239 West Broadway, New York

Phone: 212-219-2777

It’s pretty impressive how much publicity Corton restaurant gets since its opening in 2008. The restaurant was mentioned on countless food related magazines/online magazines/blogs that the yaokuis has just got to try it out. Being the hottest restaurant in town, it was not easy to score a reservation. But we got one in the end, thanks to our friend Nan, who was checking on persistently! We found out later from Corton that it’s actually easier to get a reservation if you call them since there’s only limited number of reservations released to

Corton restaurant, the latest in a long line of successful restaurants from Drew Nieporent of the Myriad Restaurant Group, now occupies the location in Tribeca where Montrachet used to be. We have no doubt that Drew's latest trophy as James Beard Foundation's Outstanding Restaurateur was in some part due to the success of Corton. The restaurant's interior is chic and minimalist, a huge contrast to the flamboyant food which chef /owner Paul Liebrandt puts out. The Food is classic French with contemporary techniques and presentations, and the chef is definitely not afraid to experiment with flavors and spices. We tasted especially Asian spices such as curry (perhaps vandouvan) in some dishes and also some other unfamiliar spices that kept us guessing throughout dinner. His widely publicized use of spices such as the less familiar Sarawak peppercorn, shows his vast experience and knowledge.

There was six of us, and we all went for the 3 course prix fix menu (although Gan and I could really do the full tasting menu). We also ordered a bottle of 2004 Aloxe-Corton 1er Cru Les Valozieres; we just had to have some Corton wine, which the restaurant is named after.

The amuse bouche of foie gras with port Chantilly and cauliflower was amazingly flavorful and smooth, and it got all of us excited about what’s coming next. The Violet Hill farm egg appetizer was excellent, reminded me of a more luxurious version of soft boil egg, a humble peasant food. However, the Foie Gras with Hibiscus-Beet Gelée, Blood Orange although beautifully done, was not spectacular.

Gan went with the flavor of early spring for entree, and I had the Maine lobster with Parmesan Crumble, Burgundy Carrots, Balsamic Brown Butter. I think the word balsamic brown butter was the reason I picked the dish, and I was expecting a very flavorful and fragrant lobster dish. However, the balsamic brown butter didn't taste like what I had imagine, and the lobster dish did not impress me. Gan's flavor of early spring was quite an exciting dish - it came with Daurade, Yuzu Gelée, Peekytoe Crab, Green Mango Scallop, Rhubarb, Shaved White Asparagus Ocean Trout, Yogurt, Caviar. In Gan's opinion, the dish succeeded in evoking the sense of spring with the light flavors and refreshing seasonal ingredients. I think those of us who did not order the flavor of early spring dish were very envious of the multiple plates of food that Gan was getting!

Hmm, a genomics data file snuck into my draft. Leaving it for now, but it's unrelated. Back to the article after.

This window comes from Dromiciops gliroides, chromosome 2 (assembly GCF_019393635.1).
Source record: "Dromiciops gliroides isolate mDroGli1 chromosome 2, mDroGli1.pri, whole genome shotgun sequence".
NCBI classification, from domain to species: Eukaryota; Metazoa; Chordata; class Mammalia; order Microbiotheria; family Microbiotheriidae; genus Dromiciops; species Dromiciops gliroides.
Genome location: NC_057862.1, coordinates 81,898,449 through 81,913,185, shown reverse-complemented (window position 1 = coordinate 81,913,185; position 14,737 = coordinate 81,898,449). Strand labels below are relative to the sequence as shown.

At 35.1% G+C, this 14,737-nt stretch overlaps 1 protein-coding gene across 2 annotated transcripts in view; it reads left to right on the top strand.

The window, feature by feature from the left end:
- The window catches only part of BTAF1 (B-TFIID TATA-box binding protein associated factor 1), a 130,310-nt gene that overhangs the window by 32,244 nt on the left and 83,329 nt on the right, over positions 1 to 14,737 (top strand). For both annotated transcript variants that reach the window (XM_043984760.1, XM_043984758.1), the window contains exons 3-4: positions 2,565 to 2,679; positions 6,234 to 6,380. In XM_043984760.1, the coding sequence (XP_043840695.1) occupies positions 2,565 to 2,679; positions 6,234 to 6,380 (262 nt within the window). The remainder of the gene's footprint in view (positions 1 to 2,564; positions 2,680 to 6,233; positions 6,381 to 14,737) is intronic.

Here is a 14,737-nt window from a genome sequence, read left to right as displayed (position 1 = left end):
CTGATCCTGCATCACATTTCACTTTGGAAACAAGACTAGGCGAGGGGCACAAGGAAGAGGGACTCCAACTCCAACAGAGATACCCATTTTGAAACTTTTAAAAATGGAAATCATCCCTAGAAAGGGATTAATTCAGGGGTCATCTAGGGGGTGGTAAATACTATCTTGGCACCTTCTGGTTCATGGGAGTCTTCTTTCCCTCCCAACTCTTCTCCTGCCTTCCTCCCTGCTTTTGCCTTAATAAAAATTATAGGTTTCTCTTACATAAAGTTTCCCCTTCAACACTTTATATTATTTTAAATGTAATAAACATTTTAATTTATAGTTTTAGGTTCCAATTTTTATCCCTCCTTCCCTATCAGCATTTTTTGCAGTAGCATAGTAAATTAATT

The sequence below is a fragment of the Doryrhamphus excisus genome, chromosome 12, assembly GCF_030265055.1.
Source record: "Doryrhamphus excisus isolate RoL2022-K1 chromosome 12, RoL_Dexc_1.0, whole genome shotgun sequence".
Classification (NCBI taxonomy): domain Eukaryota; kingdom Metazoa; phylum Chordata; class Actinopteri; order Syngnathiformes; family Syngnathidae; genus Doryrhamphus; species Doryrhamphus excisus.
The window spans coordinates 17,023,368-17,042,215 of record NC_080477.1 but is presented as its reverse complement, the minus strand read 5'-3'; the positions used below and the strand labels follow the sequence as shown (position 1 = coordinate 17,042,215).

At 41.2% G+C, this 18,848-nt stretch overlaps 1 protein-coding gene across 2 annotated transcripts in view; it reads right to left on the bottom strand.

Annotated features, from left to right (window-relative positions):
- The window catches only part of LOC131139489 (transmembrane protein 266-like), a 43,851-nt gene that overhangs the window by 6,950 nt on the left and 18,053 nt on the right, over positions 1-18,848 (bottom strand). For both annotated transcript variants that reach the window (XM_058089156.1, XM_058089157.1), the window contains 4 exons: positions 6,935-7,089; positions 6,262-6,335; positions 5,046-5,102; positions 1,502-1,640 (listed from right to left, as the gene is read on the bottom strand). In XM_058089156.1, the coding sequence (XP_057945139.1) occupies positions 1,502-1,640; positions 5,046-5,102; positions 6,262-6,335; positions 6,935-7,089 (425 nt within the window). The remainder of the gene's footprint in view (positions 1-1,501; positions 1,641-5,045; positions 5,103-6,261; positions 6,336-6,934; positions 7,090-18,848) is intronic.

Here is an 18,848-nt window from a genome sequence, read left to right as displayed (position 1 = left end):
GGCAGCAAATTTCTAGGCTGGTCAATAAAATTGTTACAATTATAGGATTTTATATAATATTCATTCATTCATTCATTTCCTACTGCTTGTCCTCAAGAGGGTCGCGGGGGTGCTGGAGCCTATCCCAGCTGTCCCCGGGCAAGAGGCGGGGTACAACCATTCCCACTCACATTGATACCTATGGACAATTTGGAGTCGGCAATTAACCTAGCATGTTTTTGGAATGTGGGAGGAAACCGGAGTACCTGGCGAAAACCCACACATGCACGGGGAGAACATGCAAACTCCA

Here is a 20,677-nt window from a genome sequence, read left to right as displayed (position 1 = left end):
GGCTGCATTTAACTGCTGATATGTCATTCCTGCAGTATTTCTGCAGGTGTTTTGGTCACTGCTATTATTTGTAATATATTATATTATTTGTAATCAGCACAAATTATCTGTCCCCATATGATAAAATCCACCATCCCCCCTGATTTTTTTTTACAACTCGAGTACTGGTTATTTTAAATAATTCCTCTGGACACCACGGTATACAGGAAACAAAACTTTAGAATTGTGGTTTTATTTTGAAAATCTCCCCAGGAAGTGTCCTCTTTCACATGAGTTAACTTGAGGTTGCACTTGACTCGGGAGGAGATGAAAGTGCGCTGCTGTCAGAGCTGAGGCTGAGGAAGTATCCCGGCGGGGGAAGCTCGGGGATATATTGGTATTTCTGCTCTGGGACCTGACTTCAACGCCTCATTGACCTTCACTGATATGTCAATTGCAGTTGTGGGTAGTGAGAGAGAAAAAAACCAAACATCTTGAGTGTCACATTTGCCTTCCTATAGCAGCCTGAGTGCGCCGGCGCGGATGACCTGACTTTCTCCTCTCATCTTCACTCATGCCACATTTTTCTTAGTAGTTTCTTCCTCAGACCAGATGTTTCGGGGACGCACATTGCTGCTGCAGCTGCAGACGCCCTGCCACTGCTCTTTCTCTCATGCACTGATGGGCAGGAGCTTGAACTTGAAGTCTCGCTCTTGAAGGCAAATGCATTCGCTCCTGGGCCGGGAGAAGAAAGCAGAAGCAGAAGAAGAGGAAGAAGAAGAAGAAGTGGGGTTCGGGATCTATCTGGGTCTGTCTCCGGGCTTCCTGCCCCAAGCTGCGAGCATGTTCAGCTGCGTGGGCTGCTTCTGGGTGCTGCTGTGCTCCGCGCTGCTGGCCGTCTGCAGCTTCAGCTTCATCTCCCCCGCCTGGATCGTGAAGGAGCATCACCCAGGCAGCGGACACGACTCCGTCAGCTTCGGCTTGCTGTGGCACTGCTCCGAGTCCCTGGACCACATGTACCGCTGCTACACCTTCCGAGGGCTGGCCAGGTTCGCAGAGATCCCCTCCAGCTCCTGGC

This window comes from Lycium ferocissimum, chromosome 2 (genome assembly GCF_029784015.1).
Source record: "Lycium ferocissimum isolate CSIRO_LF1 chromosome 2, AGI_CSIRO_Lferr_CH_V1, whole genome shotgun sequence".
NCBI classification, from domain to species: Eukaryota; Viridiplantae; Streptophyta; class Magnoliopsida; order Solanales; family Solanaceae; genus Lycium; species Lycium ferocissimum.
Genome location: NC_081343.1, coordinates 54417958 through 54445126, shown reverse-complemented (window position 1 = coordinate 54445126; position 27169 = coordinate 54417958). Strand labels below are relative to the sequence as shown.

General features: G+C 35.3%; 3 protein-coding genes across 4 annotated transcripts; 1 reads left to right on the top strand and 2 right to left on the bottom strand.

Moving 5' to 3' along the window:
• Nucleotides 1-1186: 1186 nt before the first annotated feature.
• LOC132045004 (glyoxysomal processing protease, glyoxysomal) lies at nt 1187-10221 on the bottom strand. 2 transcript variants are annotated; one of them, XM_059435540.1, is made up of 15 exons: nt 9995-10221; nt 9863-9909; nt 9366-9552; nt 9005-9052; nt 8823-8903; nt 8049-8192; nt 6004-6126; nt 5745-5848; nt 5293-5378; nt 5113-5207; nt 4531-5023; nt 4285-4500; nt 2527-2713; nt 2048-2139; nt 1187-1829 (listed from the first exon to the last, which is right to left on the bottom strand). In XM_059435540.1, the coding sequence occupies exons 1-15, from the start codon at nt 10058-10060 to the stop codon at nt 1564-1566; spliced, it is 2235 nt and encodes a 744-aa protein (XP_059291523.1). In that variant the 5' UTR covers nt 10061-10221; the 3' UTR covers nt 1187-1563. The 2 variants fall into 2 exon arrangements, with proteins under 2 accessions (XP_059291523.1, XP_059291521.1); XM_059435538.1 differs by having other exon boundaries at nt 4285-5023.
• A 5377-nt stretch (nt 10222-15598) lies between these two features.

I think the highlight for us was definitely the dessert. I especially love the Vacherin dessert with Meringue, Lychee, Earl Grey, Honeydew. It was plated to look like a snail and it was very refreshing! It was whimsical and definitely shows a great level of imagination. The use of meringue and fruits in dessert reminded us of Will Goldfarb's dessert; and upon checking with the waitress, we found out that the pastry chef Robert Truitt actually used to work at El Bulli and also Room4dessert (now closed) for Will Goldfarb.

One of the biggest attractions of Corton is definitely its chef, Paul Liebrandt. Whether Chef Paul Liebrandt likes it or not, he's one of the reasons why a lot of people eat at Corton. So it was such a surprise when the manager told us the chef does not want us to take pictures of him in the kitchen (or the kitchen). Perhaps the chef should embrace all the attention that comes with being the hottest chef in town, rather than being shy! He has lots of fans! And the attention is not going to die down anytime soon as the restaurant has accumulated quite an arsenal of accolades, from being nominated for James Beard's Best New Restaurant award to Frank Bruni's "The 10 Best New Restaurant of 2008".

Although the food we had that night was a hit and miss, it was abundantly clear to us that this is quite an exciting restaurant which is producing a more subtle brand of "new" French cuisine. It's less about the liquid nitrogen and more about the interesting unconventional spices which brings together quite interesting flavor. We're not entirely bought into the hype yet so the jury is still out for us on Corton.

chef Paul Liebrandt

bread with seaweed butter and sweet butter

2004 Aloxe-Corton 1er Cru Les Valozieres

Foie gras amuse bouche with port hantilly and cauliflower creme

Foie Gras - Hibiscus-Beet Gelée, Blood Orange

Violet Hill farm egg, bacalhao, baby squid, pheasant consomme

Flavors of Early Spring - Daurade, Yuzu Gelée, Peekytoe Crab, Green Mango Scallop, Rhubarb, Shaved White Asparagus Ocean Trout, Yogurt, Caviar

Elysian Fields Farm Lamb loin, braised neck, tamarind jus

Hamachi with Indonesian sweet sauce with parmesan crumbles

Morel mushroom with escargot

Maine Lobster - Parmesan Crumble, Burgundy Carrots, Balsamic Brown Butter

Side lobster with Parmesan crumbles

Dark Chocolate Fondant with Caramel, Yuzu, Olive Oil

Vacherin- Lychee, Earl Grey, Honeydew

petit four

Corton on Urbanspoon


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